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Foreign Policy Takes Center Stage In Final Debate


It's MORNING EDITION from NPR News. I'm Steve Inskeep.


And I'm David Greene. Good morning.

Tonight the presidential candidates meet for the final debate of this presidential election. President Obama and Republican Mitt Romney will be in Boca Raton, Florida. The event will focus on foreign policy, which was never expected to rival the economy as a major issue in this campaign. But foreign policy has played a bigger role than anticipated in recent weeks.

NPR's Ari Shapiro has this preview of tonight's debate.

ARI SHAPIRO, BYLINE: Moderator Bob Schieffer of CBS released a list of subjects for tonight's debate. And based on what the candidates have said on the stump for the last year, it's not hard to predict what they'll say tonight about each subject.

First up is America's role in the world. Mitt Romney always argues that U.S. leadership is declining.

MITT ROMNEY: It is our responsibility and the responsibility of the president to use America's greatest power to shape history, not lead from behind.

SHAPIRO: The Obama administration says the world has never been more united behind an American agenda. Here's how Vice President Biden put it in his debate with Paul Ryan.


VICE PRESIDENT JOE BIDEN: Forty-nine of our allies said out in 2014. It's the responsibility of the Afghans.

SHAPIRO: The war in Afghanistan is tonight's second topic, along with Pakistan. No doubt President Obama will mention the death of a certain terrorist who was hiding out in Pakistan.

PRESIDENT BARACK OBAMA: Osama bin laden is no more.

SHAPIRO: Third up is Israel and Iran, a subject Romney mentions in nearly every stump speech.

ROMNEY: Iran, closer and closer to having nuclear capability.

SHAPIRO: Then comes a pair of segments on the changing Middle East and terrorism. That could bring the next chapter in this tense exchange from last week's debate.


ROMNEY: It took the president 14 days before he called the attack in Benghazi an act of terror.

OBAMA: Get the transcript.

CANDY CROWLEY: He did in fact, sir. So let me - call it an act of terror.

OBAMA: Can you say that a little louder, Candy?

SHAPIRO: The final segment is about China. Anyone living in a swing state has seen that fight play out in TV ads.


UNIDENTIFIED MAN #1: It doesn't have to be this way. If Obama would stand up to China.

UNIDENTIFIED MAN #2: Romney's companies were called pioneers at shipping us manufacturing jobs overseas.

SHAPIRO: If there's any state where foreign affairs could determine people's votes, it's here in Florida, where the debate takes place.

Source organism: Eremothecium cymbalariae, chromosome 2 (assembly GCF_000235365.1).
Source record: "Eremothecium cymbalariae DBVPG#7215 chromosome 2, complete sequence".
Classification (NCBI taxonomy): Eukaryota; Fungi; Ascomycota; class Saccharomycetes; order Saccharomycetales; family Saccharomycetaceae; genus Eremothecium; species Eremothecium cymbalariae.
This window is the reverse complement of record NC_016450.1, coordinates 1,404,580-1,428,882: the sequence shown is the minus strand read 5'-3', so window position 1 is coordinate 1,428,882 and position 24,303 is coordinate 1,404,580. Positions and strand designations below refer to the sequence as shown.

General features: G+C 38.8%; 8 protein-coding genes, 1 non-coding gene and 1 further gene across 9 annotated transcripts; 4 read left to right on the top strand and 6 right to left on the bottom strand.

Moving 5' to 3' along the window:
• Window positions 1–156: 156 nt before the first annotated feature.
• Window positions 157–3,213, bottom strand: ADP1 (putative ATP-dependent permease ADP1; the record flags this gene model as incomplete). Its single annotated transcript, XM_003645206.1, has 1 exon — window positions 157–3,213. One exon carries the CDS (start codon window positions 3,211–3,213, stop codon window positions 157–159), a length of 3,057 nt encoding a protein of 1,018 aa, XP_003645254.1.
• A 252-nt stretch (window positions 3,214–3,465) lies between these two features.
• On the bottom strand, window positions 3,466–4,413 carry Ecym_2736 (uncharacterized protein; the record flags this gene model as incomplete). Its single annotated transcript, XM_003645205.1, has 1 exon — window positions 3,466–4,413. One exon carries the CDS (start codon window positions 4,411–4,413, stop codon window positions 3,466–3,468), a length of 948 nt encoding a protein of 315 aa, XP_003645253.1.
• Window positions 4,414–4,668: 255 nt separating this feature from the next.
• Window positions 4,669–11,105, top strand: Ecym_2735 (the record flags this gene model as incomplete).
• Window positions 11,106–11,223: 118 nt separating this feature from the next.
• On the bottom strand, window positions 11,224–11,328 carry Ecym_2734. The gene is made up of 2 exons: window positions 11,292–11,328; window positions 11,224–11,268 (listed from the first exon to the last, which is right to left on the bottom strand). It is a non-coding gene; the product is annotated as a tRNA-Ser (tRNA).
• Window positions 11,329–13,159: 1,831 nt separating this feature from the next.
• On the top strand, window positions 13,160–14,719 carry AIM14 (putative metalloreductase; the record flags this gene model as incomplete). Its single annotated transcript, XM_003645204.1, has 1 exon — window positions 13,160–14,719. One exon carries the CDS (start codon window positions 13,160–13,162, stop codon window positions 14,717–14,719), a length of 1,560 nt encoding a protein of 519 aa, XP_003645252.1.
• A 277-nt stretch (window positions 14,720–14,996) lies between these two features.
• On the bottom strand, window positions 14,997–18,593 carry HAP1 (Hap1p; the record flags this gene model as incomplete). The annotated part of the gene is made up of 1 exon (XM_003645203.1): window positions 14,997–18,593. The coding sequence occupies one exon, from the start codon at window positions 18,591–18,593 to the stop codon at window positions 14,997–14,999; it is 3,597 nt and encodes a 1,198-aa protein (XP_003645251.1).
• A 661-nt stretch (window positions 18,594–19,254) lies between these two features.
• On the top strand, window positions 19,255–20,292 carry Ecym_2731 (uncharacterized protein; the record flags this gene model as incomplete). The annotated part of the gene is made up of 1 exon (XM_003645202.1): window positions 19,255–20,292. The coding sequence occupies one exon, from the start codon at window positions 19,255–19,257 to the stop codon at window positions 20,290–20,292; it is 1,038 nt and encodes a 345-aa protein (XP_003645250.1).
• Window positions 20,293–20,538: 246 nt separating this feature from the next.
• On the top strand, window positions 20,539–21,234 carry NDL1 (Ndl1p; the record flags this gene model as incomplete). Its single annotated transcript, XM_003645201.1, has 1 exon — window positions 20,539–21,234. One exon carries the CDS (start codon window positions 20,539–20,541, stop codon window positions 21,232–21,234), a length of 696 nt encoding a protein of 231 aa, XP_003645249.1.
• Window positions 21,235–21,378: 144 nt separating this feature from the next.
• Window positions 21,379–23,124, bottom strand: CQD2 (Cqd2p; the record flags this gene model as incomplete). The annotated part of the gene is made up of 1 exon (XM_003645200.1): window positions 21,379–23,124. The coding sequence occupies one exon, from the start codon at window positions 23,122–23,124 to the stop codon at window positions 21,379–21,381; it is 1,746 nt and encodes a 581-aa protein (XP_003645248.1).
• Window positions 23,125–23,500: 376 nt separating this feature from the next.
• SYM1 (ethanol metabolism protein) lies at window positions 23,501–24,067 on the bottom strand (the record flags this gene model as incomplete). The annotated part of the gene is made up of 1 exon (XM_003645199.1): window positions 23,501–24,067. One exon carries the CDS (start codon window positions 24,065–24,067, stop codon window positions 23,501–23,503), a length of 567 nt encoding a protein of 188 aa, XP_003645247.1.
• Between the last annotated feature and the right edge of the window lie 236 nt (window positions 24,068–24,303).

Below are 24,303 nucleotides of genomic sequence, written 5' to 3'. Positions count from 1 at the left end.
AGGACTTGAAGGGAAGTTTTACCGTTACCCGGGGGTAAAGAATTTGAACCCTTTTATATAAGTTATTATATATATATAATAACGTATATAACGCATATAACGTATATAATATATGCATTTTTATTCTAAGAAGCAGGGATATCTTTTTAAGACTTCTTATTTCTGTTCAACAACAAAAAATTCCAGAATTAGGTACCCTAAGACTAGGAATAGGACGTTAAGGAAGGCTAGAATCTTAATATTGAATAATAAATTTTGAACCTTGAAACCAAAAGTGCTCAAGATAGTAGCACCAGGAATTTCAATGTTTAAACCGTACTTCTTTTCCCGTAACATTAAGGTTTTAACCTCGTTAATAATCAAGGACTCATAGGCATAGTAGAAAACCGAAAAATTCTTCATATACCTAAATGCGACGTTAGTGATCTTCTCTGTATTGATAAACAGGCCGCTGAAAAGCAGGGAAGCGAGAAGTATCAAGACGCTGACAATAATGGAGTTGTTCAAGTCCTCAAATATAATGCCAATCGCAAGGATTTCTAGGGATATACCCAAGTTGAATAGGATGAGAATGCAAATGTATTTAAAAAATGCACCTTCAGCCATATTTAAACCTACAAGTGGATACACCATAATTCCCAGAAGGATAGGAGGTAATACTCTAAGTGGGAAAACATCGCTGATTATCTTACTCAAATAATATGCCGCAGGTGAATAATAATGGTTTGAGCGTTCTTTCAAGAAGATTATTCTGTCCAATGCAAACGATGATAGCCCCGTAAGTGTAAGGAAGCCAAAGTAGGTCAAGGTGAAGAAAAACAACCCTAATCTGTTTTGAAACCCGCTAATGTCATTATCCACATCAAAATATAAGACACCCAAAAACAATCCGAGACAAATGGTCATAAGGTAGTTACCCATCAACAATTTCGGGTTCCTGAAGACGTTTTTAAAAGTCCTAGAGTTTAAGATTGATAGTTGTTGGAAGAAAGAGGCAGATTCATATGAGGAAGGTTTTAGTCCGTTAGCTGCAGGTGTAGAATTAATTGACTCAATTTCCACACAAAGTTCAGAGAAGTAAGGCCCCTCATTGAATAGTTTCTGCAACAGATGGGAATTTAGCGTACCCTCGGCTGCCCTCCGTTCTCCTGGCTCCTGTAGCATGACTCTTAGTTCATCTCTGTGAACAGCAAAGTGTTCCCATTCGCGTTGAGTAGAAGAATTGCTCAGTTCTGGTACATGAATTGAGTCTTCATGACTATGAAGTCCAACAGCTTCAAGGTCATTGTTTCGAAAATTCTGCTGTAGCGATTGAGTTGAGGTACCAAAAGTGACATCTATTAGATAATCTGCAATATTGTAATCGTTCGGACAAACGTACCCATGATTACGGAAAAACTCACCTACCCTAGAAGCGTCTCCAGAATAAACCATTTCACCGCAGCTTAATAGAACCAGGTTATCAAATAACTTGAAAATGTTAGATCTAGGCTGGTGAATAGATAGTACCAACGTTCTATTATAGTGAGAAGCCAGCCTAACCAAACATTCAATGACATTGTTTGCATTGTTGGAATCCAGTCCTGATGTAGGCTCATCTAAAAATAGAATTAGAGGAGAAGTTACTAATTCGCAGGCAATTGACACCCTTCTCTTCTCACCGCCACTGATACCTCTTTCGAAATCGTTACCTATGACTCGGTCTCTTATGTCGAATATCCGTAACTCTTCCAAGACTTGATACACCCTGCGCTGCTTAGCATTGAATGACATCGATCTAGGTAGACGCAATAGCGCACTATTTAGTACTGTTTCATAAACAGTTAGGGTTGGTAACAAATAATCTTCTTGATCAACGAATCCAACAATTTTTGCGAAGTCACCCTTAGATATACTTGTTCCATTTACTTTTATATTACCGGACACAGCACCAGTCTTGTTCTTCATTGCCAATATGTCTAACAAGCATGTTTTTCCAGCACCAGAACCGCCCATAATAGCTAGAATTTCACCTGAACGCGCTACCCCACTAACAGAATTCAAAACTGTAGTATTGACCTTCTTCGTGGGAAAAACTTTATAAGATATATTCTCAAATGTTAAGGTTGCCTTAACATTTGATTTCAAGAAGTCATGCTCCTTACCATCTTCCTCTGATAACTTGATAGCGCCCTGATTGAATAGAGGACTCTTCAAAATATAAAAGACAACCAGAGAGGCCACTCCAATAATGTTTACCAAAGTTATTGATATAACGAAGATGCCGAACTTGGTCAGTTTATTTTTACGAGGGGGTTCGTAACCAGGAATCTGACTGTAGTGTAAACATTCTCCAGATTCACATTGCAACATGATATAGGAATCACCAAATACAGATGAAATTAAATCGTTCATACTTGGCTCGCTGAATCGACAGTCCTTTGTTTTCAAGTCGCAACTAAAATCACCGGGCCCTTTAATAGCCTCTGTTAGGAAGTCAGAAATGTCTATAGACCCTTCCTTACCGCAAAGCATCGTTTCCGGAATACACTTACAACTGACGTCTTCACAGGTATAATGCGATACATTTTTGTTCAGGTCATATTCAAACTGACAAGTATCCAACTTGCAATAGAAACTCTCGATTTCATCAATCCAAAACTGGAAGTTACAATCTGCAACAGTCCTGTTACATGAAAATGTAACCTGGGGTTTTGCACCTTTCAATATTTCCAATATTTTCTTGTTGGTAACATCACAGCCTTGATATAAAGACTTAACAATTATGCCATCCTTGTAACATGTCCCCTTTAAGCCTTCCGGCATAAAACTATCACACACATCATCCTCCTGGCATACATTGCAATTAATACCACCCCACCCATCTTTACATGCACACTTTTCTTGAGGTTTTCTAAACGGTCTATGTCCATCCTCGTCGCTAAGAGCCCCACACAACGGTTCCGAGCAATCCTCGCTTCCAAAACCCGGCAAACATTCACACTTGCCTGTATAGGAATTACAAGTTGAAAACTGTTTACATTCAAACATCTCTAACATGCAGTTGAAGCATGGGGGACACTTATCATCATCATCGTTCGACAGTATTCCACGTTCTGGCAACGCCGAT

DEAN POBLETI: I had a Filipino passport but I was born in Kenya - Nairobi, Kenya. So I have a weird background.

SHAPIRO: And you're here eating at a kosher restaurant.

POBLETI: That's right.


SHAPIRO: At the Jerusalem Grill in Ormond Beach, Israeli pop music plays through the speakers. Dean Pobleti just became a U.S. citizen this year. He sometimes feels like a target when he travels internationally now.

POBLETI: Flashing around that blue passport, you know, puts me on the radar in a lot of countries. You know, countries like the Philippines, where my parents are from.

SHAPIRO: Neither candidate has won him over. Small business owner Shaya Fogel waits in his car while his wife picks up groceries. After voting for President Obama last time, he has chosen Romney this time.

SHAYA FOGEL: I think the president has distanced himself from Israel, and I think it's something we need to repair. So I think that's important. Not the most important for an American, I think, but certainly up there.

SHAPIRO: Just next door, Brian Cavanaugh is having lunch at Los Amigos Cuban restaurant. He's originally from Ireland.

BRIAN CAVANAUGH: And I've seen what divisions can create. It can create civil wars, it can create wars between states. And we need to set up a situation where we can eliminate that. And I believe Obama is doing that. But I do not believe that Romney has any idea about peace and what it may bring and what war will bring.

SHAPIRO: Former pro golfer Mike Mollis oversees this little shopping center. He's a registered Republican who voted for Barack Obama four years ago. This time he's frustrated by what he sees as the Tea Party hijacking the Republican Party. He's still undecided but expects to make up his mind based on this debate.

MIKE MOLLIS: I think it would be very, very important what every candidate does, each candidate does on Monday night.

SHAPIRO: With a debate win in each candidate's column, tonight could be crucial as a tie breaker.

Ari Shapiro, NPR News, Daytona Beach, Florida. Transcript provided by NPR, Copyright NPR.

Ari Shapiro has been one of the hosts of All Things Considered, NPR's award-winning afternoon newsmagazine, since 2015. During his first two years on the program, listenership to All Things Considered grew at an unprecedented rate, with more people tuning in during a typical quarter-hour than any other program on the radio.